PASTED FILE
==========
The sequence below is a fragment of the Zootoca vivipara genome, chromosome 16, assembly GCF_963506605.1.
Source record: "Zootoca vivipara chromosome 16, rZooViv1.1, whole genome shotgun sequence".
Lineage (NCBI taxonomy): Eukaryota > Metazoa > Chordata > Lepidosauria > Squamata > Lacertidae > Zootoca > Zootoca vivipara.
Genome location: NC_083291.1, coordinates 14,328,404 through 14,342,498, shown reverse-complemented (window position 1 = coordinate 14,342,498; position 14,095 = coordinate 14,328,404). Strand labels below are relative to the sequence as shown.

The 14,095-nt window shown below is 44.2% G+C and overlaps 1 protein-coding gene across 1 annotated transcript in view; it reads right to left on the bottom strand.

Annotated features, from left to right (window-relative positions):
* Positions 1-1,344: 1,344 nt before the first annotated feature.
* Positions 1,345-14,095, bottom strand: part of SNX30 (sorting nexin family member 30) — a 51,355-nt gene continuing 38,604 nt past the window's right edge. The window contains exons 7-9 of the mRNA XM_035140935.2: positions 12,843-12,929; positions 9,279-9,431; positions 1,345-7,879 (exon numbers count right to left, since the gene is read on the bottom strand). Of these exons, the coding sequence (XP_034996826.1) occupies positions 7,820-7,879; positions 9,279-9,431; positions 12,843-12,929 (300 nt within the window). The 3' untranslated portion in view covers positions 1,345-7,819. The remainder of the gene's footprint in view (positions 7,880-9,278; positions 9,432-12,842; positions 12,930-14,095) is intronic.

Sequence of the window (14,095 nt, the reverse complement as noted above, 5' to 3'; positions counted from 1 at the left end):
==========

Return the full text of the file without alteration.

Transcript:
The sequence below is a fragment of the Zootoca vivipara genome, chromosome 16, assembly GCF_963506605.1.
Source record: "Zootoca vivipara chromosome 16, rZooViv1.1, whole genome shotgun sequence".
Lineage (NCBI taxonomy): Eukaryota > Metazoa > Chordata > Lepidosauria > Squamata > Lacertidae > Zootoca > Zootoca vivipara.
Genome location: NC_083291.1, coordinates 14,328,404 through 14,342,498, shown reverse-complemented (window position 1 = coordinate 14,342,498; position 14,095 = coordinate 14,328,404). Strand labels below are relative to the sequence as shown.

The 14,095-nt window shown below is 44.2% G+C and overlaps 1 protein-coding gene across 1 annotated transcript in view; it reads right to left on the bottom strand.

Annotated features, from left to right (window-relative positions):
* Positions 1-1,344: 1,344 nt before the first annotated feature.
* Positions 1,345-14,095, bottom strand: part of SNX30 (sorting nexin family member 30) — a 51,355-nt gene continuing 38,604 nt past the window's right edge. The window contains exons 7-9 of the mRNA XM_035140935.2: positions 12,843-12,929; positions 9,279-9,431; positions 1,345-7,879 (exon numbers count right to left, since the gene is read on the bottom strand). Of these exons, the coding sequence (XP_034996826.1) occupies positions 7,820-7,879; positions 9,279-9,431; positions 12,843-12,929 (300 nt within the window). The 3' untranslated portion in view covers positions 1,345-7,819. The remainder of the gene's footprint in view (positions 7,880-9,278; positions 9,432-12,842; positions 12,930-14,095) is intronic.

Sequence of the window (14,095 nt, the reverse complement as noted above, 5' to 3'; positions counted from 1 at the left end):